'In the Heights' Is a Worthy Culmination of Lin-Manuel Miranda's Vision Directed by Jon M. Chu

Starring Anthony Ramos, Melissa Barrera, Corey Hawkins, Corey Hawkins, Leslie Grace, Jimmy Smits
'In the Heights' Is a Worthy Culmination of Lin-Manuel Miranda's Vision Directed by Jon M. Chu
I'm not alone in wanting to speak up for 2010's Step Up 3D, but it might be strange to do so here, when director Jon M. Chu's career has taken him to much loftier heights. In recent years, he experienced a groundswell success with Crazy Rich Asians and has a musical breakout in the making with his new film, In the Heights. Watching his latest, however, brought to mind a scene from his second entry in the 2000s dance battle series, where a pair of characters' romance is kindled in a scene set to a Fred Astaire tune.

That was the early promise of Chu, a director excellent at capturing choreography, motion, and attitude and with a wider set of emotional tones than his peers within the dance film genre. It's a little heartening, then, to see that scene rhymed for an instant in In the Heights, as a character watches a younger version of herself from across the street, both movies with tracking shots moving across the fronts of row houses. You could layer the resonance of seeing Chu, past and present, right on top.

Here, Chu and his crew have more auspicious source material in the successful musical from phenom Lin-Manuel Miranda. The Broadway star upgraded to undeniable powerhouse with Hamilton later on, but the Tony Award-winning In the Heights is no mere precursor. It has specificity and vibrancy that's expressed and adapted wholly by Chu as director and Miranda as a producer — plus, the script is adapted by Quiara Alegría Hudes, who originally wrote the book for the stage version.

The ambitions of the characters is unmistakably Miranda, natural to a notorious striver like him. With Miranda having aged out of the lead role, Anthony Ramos comes in to play Usnavi, a bodega operator dreaming of going back to the Dominican Republic and building on his father's old property. In the meantime, he's caught in a web of familial and communal connections in the neighbourhood of Washington Heights. Among them is Vanessa (Melissa Barrera), an aspiring fashion designer with ambitions of moving up and out of the neighbourhood, maybe before Usnavi screws up the courage to ask her out.

Usnavi is egged on by his friend, Benny (Corey Hawkins), a dispatcher for a car service head-quartered across the way. In the midst of a sweltering summer, Benny has his own romantic question mark, as old flame Nina (Leslie Grace) returns from college to visit her father and Benny's boss (Jimmy Smits) and wrestle with his great expectations.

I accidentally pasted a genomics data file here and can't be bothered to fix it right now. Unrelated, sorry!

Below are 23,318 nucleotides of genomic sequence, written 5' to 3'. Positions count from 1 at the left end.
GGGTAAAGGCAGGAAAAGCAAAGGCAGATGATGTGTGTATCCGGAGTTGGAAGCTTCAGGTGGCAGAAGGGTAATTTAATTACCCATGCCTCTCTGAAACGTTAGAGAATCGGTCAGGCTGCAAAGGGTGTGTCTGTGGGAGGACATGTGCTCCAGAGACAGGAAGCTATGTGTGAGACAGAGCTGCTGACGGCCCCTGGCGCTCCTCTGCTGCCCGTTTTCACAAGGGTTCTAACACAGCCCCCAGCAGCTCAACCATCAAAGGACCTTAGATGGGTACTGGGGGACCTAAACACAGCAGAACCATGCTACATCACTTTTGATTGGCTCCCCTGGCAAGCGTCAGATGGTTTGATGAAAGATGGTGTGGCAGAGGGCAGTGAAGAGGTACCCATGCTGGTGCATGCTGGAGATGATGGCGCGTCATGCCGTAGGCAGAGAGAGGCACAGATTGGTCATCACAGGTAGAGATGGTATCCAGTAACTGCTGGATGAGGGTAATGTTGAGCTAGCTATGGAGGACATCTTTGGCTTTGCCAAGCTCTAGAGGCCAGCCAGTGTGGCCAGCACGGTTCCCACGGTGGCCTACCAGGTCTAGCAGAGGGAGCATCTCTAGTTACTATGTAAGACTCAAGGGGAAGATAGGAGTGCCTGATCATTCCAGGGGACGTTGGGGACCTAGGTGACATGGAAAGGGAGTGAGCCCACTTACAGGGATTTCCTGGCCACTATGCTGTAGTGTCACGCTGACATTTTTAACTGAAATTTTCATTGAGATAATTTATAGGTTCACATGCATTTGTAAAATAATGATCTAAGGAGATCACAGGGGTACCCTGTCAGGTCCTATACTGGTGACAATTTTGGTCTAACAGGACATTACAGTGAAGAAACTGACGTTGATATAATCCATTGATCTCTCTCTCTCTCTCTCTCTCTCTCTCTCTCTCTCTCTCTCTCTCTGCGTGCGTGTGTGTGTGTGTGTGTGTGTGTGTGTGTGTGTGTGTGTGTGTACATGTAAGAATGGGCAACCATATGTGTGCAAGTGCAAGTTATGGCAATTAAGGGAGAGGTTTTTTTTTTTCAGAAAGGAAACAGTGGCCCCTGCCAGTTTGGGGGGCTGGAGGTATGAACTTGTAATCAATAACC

Among the personal dramas, their neighbourhood is threatening to change. Businesses are being squeezed out as gentrification pushes in. In a crew full of yearning for the future, possibilities threaten to fade away, forcing all of them to consider what they can do for their community, each other, and themselves.

Sections of the music are sung through, with masterful shifts and turns. If the filmmakers felt limited at any moment, it doesn't show — from the wide-ranging opening number, a lengthy work that's economical in introducing character and entertaining and humorous in its approach and tangents, In the Heights shows off refinement and ease with any number of approaches. Fast-paced montage, tremendous group choreo, and a camera actively introducing characters are all used sharply.

Divorced from anything else, one could easily appreciate In the Heights for just its variety. Sequences call on musical history, from touches of animation to the kaleidoscopic vision of Busby Berkeley to Chu's own dance club scenes. (I felt a touch of Evil Dead 2 in a salon scene as a different cinematic parallel, but maybe I'm stretching there.) This feast for the senses feels like the kind of earnest, full-hearted spectacle that hasn't been realized this well in some time, all the more resonant as it's completely connected to character.

This movie is set in a real neighbourhood and feels grounded to those real spaces. Chu and cinematographer Alice Brooks don't shy away from lighting designed to feel natural to its location, showing off lighting sources in scenes and rarely shying away from a little lens flair. The location scouting is on point, too, and the results got to me. Watching a scene that uses a slightly slanted bench had me feeling like Kevin Feige talking about seeing natural light for the first time in The Eternals.

The characters are also expressing themselves in fantasy, bending their surroundings to reflect their state of mind. Usnavi might stay the most grounded throughout, in keeping with Ramos' great humility, being able to laugh at himself convingly and charmingly in song. Vanessa and Nina both experience moments of their world unfolding in tremendous ways to reflect their tumult.

One of the great examples, though, comes with actress Olga Merediz, one of the holdovers from the Broadway cast. As Abuela Claudia, grandmother to the neighbourhood, she has a song that's smartly adapted from the original. In a dream-like setting, she's surrounded by figures acting out her thoughts and memories, and amidst the shifting setting and cinematic cartwheels, Merediz gives a wrenching performance.

There's so much to appreciate in the intersection of talents in In the Heights: the light yet sincere performances, the varied and catchy collection of songs, a musical filmmaking approach novel for its moment. In some cases, it's also a worthy culmination — of both Chu's career and for Miranda's beloved musical — with hope for more in the future.

In the Heights comes out in theatres and on VOD on June 10. (Warner Bros.)